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M Intro to Phys Agen


What is a physical agent/modality? examples:heat, cold, water, pressure, sound radiation, electricity - Any application that is applied designed to change underlying tissue-specifically promote tissue healing or decrease pain
what are the major categories of physical agents? Thermal, mechanical agents, electromagnetic
what are the types of thermal heat? superficial heat, deep heat and cold
what are mechanical agents designed to do? manipulate the tissues grossly and/or microscopically (traction, compression, water, sound)
what are electromagnetic agents designed to do? alter tissues to promote healing and decrease pain (TENS, inontophoresis, interferential current, diathermy)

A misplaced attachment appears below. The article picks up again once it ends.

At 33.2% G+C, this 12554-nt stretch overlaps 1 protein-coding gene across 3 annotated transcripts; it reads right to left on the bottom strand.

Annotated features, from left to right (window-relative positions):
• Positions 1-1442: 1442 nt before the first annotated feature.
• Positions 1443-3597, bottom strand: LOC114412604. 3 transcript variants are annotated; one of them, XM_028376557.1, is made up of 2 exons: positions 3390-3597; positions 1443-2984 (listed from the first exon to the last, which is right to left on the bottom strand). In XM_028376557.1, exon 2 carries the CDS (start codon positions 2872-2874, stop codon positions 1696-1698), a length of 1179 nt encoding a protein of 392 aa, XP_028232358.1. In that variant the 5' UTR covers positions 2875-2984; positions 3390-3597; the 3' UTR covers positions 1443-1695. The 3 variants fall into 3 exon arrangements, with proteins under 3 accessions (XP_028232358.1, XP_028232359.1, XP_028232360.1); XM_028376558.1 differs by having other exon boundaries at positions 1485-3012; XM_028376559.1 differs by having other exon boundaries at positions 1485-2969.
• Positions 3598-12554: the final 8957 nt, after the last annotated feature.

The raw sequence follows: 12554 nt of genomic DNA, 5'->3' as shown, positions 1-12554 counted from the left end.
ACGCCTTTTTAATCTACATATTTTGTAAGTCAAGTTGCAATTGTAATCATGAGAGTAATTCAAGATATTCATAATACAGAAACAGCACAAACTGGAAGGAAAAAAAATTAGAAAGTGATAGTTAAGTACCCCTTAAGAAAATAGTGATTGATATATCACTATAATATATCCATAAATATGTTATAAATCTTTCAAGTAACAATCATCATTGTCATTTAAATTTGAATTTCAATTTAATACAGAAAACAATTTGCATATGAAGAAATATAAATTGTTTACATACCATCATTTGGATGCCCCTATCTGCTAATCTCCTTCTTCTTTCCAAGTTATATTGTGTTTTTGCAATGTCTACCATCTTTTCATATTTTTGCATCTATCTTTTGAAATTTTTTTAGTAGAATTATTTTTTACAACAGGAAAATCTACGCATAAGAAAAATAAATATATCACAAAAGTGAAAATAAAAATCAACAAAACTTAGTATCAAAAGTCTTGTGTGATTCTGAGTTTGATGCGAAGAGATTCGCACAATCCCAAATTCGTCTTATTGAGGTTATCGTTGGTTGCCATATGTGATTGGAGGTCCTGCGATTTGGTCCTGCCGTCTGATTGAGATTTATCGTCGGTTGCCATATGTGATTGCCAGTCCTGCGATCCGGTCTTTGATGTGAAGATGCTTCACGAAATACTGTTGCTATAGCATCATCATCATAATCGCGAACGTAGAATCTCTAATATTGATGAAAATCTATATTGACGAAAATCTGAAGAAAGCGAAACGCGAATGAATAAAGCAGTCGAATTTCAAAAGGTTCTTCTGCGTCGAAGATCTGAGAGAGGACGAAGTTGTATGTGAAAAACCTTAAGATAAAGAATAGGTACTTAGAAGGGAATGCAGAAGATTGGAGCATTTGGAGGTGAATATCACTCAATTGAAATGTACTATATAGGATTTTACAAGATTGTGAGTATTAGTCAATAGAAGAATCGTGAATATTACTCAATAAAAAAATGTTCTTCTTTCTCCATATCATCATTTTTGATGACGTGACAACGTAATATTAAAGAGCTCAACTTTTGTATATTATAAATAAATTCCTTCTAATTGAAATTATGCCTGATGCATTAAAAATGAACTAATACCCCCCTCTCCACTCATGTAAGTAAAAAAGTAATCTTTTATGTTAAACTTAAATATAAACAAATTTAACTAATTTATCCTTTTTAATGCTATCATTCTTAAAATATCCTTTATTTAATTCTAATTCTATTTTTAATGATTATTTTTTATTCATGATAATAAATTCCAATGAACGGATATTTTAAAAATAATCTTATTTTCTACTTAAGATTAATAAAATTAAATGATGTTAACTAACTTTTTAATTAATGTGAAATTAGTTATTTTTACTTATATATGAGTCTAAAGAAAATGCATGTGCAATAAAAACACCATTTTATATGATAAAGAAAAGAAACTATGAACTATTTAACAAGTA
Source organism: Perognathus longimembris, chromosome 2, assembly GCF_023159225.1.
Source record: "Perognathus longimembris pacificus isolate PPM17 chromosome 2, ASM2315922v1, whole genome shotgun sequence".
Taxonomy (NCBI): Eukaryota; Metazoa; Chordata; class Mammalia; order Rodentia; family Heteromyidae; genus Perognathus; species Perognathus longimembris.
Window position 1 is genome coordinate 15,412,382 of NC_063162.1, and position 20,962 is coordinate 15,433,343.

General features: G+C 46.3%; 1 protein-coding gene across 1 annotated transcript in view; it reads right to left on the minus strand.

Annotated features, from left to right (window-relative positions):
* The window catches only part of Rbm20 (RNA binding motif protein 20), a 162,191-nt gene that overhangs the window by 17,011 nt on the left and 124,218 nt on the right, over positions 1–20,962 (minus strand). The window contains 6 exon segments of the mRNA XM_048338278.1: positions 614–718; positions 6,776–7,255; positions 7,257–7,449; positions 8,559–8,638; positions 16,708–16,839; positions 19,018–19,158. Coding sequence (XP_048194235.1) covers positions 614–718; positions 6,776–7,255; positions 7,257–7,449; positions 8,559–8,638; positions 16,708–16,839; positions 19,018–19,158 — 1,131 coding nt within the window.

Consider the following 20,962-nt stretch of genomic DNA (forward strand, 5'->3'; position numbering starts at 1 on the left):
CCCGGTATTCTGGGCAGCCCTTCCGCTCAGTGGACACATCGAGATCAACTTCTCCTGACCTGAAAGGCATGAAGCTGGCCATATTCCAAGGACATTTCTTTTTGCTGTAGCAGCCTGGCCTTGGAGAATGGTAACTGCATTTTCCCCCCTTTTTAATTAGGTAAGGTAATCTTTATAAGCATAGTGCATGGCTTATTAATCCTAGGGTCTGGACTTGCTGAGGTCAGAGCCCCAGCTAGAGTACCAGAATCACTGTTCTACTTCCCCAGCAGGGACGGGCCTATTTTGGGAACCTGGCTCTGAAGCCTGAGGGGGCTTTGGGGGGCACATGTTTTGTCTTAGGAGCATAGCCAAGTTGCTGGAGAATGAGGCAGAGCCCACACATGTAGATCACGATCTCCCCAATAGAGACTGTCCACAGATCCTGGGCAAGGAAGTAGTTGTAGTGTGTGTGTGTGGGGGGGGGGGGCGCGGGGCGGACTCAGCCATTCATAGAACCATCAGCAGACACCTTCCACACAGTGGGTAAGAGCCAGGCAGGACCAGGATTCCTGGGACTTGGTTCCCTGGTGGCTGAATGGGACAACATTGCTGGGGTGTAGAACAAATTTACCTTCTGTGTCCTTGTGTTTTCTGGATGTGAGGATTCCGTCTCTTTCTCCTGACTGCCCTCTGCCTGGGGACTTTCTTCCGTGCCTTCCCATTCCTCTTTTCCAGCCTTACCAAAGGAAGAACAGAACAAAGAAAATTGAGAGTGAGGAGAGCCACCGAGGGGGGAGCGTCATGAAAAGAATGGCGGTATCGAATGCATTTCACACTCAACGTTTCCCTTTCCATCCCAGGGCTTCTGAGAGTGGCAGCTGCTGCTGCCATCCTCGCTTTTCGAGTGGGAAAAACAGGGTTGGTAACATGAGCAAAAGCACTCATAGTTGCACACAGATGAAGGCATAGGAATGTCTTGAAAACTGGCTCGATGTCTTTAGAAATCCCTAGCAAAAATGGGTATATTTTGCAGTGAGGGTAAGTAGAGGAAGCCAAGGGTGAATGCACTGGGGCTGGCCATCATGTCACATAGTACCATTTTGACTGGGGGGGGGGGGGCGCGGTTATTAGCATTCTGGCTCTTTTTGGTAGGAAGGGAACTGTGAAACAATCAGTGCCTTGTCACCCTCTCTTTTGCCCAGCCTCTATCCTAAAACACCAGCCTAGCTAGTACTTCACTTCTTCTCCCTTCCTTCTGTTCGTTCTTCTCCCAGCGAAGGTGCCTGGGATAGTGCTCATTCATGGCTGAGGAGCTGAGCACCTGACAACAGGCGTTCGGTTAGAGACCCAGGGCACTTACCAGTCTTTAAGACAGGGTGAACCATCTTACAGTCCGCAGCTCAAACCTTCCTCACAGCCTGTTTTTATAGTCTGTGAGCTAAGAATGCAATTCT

why do you change water content in an area? decrease swelling
why do you change the rate at which nerves fire/depolarize? decrease pain
other examples of tissue changes modify cell membrane permeability, increase blood circulation to an area, increase pliability of tissues, relaxation of muscle tone
changes involving tissue healing change the rate at which tissue healing cells multiply or secrete healing chemicals, or change the numbers of healing cells in an area in order to decrease inflammation
role & decision making by PT consult w/MD, exam & eval of pt, determine goal & when max benefit achieved, determine benefits/contraindications of agent, develop POC
role of PTA follow rx plan of PT, review contraindications for the procedure, explain procedure to pt & answer ?, apply the agent, assess response to rx, report adverse reaction & dc rx prn, tell PT of pt response to rx, document procedure, necessity & response
Contraindications for nearly any physical agent pregnancy, cancer/malignancy, pacemaker, impairment of sensation, superficial metal in area, inability for pt to respond cognitively